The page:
Horses exert patterns of movement and rhythm as they trot, which forces the rider’s torso and hips to mimic this movement in order to stay mounted on the horse. In turn, this allows the joints, muscles and bones to become properly aligned.
By working consistently to improve an individual’s natural motor responses over a series of therapy sessions, this can help overall movement while off-horse.
There are a number of positive results that can stem from utilizing hippotherapy for CP treatment. Hippotherapy can be used to improve:
In a study performed on hippotherapy in 2002, 17 children with CP were asked to ride for 1 hour per week for 18 weeks. It was concluded that all children exhibited improvement, specifically in the walking, running and jumping portions. It was also noted that these improvements lasted at least 16 weeks after the therapy was completed.
In addition to the physical benefits of hippotherapy, there are also many ways that this therapy can be used to enhance mental health and communication. Horses are thought to be physically, psychologically and emotionally comforting animals.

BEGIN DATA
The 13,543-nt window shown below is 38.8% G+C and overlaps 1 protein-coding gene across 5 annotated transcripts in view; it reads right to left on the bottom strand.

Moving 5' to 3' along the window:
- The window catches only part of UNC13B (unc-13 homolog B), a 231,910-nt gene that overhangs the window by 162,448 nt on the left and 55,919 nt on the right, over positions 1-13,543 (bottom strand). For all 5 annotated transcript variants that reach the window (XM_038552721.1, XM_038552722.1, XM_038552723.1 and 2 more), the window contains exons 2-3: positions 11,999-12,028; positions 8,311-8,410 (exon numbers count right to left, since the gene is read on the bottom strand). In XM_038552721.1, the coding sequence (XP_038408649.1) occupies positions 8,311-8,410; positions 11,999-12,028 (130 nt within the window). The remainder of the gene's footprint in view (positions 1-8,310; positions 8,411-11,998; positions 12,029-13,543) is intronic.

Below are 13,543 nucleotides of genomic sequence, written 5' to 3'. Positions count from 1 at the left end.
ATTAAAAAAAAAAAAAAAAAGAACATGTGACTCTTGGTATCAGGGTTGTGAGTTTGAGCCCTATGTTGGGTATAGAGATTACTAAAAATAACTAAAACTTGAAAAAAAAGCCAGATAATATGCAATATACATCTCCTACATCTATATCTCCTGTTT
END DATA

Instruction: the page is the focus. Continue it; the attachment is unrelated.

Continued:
There is a bond that often develops between a rider and a horse. This can provide an important source of motivation, confidence and encouragement for an individual with CP.
Common symptoms of cerebral palsy are issues related to cognitive functioning, speech and motor skills. Music therapy can be used to enhance these areas and allow for improved functioning overall.
According to the American Music Therapy Association (AMTA), music therapy is defined as the emerging, evidence-based use of sound and rhythm to establish a therapeutic relationship between an individual and their therapist.